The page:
John Ikerd: CAFO Defenders’ Comments & Questions

By johnikerd | April 19, 2017

I am frequently asked to speak at public events organized by people concerned about the impacts of Concentrated Animal Feeding Operators or CAFOs on their communities. I am invariably asked to respond to comments and questions used as “talking points” by defenders of CAFOs. I thought it might be useful to share my responses to some of the more common questions and comments. I will post a few periodically on my blog.

Question: Farmers with CAFO are just trying to make a living. Why are you against farmers?

Response: I am not against farmers. I grew up on a farm and have spent my entire professional life working with farmers. I just don’t believe that operating a CAFO is real farming. Real farmers respect their neighbors and don’t knowingly pollute the air, soil, and water with noxious odors and chemical and biological wastes. There are lots of better ways to make a living on a farm than by operating a CAFO. I’m sure some CAFO operators do the best they can to manage their operations responsibly, but there are fundamental flaws in the industrial system of agricultural production, which is epitomized by CAFOs. Undoubtedly, there are good people operating CAFOs who just got caught up in a bad system. They borrowed a lot of money to build a CAFO before they discovered that operating a CAFO is not real farming.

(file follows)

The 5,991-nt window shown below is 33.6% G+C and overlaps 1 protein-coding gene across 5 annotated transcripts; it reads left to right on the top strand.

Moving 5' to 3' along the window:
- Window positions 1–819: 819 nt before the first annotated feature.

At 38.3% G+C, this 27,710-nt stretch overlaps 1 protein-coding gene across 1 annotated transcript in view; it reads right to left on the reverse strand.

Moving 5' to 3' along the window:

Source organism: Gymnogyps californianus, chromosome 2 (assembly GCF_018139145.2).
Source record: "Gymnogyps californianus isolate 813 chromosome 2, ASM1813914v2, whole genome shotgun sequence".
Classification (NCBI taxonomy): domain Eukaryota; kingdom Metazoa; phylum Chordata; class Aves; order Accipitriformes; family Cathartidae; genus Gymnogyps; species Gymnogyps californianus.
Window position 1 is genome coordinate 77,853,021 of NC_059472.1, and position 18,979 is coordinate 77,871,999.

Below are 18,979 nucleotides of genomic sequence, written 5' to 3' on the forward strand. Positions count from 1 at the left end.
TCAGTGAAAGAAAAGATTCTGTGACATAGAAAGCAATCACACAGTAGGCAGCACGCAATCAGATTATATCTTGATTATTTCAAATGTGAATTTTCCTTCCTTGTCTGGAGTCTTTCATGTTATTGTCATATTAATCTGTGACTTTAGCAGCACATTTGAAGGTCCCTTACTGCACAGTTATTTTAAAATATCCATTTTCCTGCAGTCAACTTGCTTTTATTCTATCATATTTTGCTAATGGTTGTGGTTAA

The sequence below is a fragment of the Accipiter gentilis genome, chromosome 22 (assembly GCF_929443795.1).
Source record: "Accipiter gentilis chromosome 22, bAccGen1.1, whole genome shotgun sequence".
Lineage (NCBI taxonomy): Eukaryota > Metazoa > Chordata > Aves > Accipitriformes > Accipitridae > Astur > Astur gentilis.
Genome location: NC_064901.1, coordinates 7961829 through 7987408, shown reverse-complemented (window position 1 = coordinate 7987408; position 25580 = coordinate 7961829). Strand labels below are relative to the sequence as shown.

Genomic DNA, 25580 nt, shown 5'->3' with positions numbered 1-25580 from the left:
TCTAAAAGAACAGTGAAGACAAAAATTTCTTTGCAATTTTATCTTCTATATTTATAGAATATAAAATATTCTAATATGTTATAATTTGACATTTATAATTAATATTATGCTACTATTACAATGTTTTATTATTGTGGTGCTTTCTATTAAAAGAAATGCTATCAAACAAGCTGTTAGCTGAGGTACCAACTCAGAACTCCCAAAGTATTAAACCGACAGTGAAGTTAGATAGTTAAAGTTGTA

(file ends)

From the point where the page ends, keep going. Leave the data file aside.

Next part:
Comment: It’s difficult for young people who want to farm to get a start today because of the large upfront investment in land, equipment, and such. Many farmers say that CAFOs are the only way their sons or daughters can continue the family’s farming tradition.

Response: It’s true that it’s easier to get upfront funding or long term loans to start a CAFO than it is to start other types of agricultural operations. Banks and farm lending agencies consider CAFO loans to be less risky because the livestock are typically produced under a comprehensive corporate contract where the corporations own the livestock, provide the feed, make all the major decisions, take most of the financial risks. The CAFO operator is typically paid a predetermined amount per head produced or assured a specific profit margin regardless of the cost of feed or market prices. It’s also easy for lenders can get USDA guarantees that insure up to 80% repayment of CAFO loans. However, CAFO operators then end up as little more than corporate hired hands with minimum wage jobs. Their main responsibilities are to keep the feeders, waters, and ventilation fans running and to dispose of the dead animals and tons of manure. Furthermore, before the loan is paid off, contractors often require major renovation, or perhaps even new buildings, which will require another long-term loan. There are far better ways to get started in farming.

Question: How can young farmers possibly make a living on a small farm by selling at farmers markets, producing organic vegetables, running a CSA, or pursuing any of these so-called viable alternatives to industrial agriculture?